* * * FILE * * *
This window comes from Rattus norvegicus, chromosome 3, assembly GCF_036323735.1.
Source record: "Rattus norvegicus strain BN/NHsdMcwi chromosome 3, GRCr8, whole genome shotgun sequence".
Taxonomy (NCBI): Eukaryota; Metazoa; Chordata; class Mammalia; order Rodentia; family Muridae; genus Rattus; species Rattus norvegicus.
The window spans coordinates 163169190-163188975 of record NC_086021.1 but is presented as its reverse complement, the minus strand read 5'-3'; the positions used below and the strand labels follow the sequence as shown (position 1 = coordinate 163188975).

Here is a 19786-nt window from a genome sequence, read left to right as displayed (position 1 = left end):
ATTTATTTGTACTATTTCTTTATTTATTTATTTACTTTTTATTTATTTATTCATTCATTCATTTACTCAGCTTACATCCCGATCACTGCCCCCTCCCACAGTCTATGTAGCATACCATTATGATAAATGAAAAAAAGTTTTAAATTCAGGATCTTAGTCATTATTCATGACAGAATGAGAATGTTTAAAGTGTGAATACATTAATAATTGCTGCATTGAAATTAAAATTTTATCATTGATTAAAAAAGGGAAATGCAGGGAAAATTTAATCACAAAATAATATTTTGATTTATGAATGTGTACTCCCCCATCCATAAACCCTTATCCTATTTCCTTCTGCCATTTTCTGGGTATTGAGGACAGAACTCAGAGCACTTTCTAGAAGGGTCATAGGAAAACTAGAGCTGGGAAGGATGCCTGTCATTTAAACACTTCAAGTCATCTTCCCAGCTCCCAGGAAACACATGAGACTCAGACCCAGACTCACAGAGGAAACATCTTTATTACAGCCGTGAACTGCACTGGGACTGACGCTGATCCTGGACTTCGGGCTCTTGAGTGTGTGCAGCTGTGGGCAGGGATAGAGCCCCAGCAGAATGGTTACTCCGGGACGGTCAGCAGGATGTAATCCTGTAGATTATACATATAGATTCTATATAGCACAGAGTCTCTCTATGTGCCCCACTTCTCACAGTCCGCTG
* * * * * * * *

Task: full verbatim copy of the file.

This window comes from Rattus norvegicus, chromosome 3, assembly GCF_036323735.1.
Source record: "Rattus norvegicus strain BN/NHsdMcwi chromosome 3, GRCr8, whole genome shotgun sequence".
Taxonomy (NCBI): Eukaryota; Metazoa; Chordata; class Mammalia; order Rodentia; family Muridae; genus Rattus; species Rattus norvegicus.
The window spans coordinates 163169190-163188975 of record NC_086021.1 but is presented as its reverse complement, the minus strand read 5'-3'; the positions used below and the strand labels follow the sequence as shown (position 1 = coordinate 163188975).

Here is a 19786-nt window from a genome sequence, read left to right as displayed (position 1 = left end):
ATTTATTTGTACTATTTCTTTATTTATTTATTTACTTTTTATTTATTTATTCATTCATTCATTTACTCAGCTTACATCCCGATCACTGCCCCCTCCCACAGTCTATGTAGCATACCATTATGATAAATGAAAAAAAGTTTTAAATTCAGGATCTTAGTCATTATTCATGACAGAATGAGAATGTTTAAAGTGTGAATACATTAATAATTGCTGCATTGAAATTAAAATTTTATCATTGATTAAAAAAGGGAAATGCAGGGAAAATTTAATCACAAAATAATATTTTGATTTATGAATGTGTACTCCCCCATCCATAAACCCTTATCCTATTTCCTTCTGCCATTTTCTGGGTATTGAGGACAGAACTCAGAGCACTTTCTAGAAGGGTCATAGGAAAACTAGAGCTGGGAAGGATGCCTGTCATTTAAACACTTCAAGTCATCTTCCCAGCTCCCAGGAAACACATGAGACTCAGACCCAGACTCACAGAGGAAACATCTTTATTACAGCCGTGAACTGCACTGGGACTGACGCTGATCCTGGACTTCGGGCTCTTGAGTGTGTGCAGCTGTGGGCAGGGATAGAGCCCCAGCAGAATGGTTACTCCGGGACGGTCAGCAGGATGTAATCCTGTAGATTATACATATAGATTCTATATAGCACAGAGTCTCTCTATGTGCCCCACTTCTCACAGTCCGCTG